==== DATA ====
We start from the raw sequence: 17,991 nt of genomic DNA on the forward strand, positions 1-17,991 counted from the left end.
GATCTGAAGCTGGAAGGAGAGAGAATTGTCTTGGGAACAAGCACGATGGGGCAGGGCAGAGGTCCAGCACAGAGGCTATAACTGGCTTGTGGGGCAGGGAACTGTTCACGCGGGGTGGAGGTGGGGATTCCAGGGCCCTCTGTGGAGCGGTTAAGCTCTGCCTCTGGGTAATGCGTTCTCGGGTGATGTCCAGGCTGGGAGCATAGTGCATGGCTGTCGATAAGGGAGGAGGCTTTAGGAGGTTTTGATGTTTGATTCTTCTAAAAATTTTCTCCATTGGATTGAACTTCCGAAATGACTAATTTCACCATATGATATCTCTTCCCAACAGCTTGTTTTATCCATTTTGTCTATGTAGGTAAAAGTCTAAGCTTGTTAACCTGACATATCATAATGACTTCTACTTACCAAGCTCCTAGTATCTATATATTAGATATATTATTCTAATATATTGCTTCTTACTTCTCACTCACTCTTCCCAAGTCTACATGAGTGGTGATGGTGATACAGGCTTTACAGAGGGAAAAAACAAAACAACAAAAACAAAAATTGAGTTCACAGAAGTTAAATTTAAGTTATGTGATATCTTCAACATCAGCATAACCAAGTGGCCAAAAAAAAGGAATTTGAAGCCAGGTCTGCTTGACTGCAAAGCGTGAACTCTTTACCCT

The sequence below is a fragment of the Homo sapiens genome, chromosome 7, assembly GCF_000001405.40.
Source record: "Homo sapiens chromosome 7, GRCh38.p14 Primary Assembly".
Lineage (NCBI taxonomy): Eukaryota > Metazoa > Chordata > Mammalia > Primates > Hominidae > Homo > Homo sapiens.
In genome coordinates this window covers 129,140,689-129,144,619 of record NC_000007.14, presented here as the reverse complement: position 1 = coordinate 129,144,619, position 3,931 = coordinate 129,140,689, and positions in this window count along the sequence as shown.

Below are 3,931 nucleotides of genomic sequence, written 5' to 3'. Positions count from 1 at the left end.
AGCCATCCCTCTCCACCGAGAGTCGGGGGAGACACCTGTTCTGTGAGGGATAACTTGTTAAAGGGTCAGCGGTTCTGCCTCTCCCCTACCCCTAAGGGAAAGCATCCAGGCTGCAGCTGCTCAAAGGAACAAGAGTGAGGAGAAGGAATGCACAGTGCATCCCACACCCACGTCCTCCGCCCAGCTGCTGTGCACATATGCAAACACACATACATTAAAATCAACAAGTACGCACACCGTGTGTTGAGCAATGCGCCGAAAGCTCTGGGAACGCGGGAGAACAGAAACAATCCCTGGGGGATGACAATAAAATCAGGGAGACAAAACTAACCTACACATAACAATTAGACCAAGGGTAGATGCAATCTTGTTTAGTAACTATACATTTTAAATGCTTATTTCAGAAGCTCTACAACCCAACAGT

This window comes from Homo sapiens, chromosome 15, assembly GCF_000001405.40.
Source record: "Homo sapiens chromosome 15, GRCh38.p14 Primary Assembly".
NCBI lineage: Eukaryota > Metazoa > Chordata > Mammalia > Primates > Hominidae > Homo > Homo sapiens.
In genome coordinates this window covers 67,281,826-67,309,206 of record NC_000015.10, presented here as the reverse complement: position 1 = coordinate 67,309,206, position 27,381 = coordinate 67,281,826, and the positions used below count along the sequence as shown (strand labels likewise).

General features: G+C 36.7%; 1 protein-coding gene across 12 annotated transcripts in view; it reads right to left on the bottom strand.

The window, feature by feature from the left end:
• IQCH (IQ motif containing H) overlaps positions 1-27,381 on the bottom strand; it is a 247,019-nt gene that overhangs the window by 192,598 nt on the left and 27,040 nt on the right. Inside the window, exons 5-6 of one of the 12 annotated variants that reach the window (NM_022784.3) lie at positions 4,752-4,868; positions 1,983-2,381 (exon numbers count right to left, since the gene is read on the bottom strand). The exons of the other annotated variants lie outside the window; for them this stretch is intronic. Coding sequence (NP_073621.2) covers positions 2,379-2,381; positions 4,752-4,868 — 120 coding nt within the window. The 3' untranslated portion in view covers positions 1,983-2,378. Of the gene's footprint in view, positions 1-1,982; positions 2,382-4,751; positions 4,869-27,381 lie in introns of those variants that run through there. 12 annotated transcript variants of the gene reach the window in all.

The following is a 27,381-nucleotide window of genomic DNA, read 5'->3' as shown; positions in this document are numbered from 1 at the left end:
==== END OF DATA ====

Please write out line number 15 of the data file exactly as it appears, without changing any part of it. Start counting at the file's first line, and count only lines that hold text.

• IQCH (IQ motif containing H) overlaps positions 1-27,381 on the bottom strand; it is a 247,019-nt gene that overhangs the window by 192,598 nt on the left and 27,040 nt on the right. Inside the window, exons 5-6 of one of the 12 annotated variants that reach the window (NM_022784.3) lie at positions 4,752-4,868; positions 1,983-2,381 (exon numbers count right to left, since the gene is read on the bottom strand). The exons of the other annotated variants lie outside the window; for them this stretch is intronic. Coding sequence (NP_073621.2) covers positions 2,379-2,381; positions 4,752-4,868 — 120 coding nt within the window. The 3' untranslated portion in view covers positions 1,983-2,378. Of the gene's footprint in view, positions 1-1,982; positions 2,382-4,751; positions 4,869-27,381 lie in introns of those variants that run through there. 12 annotated transcript variants of the gene reach the window in all.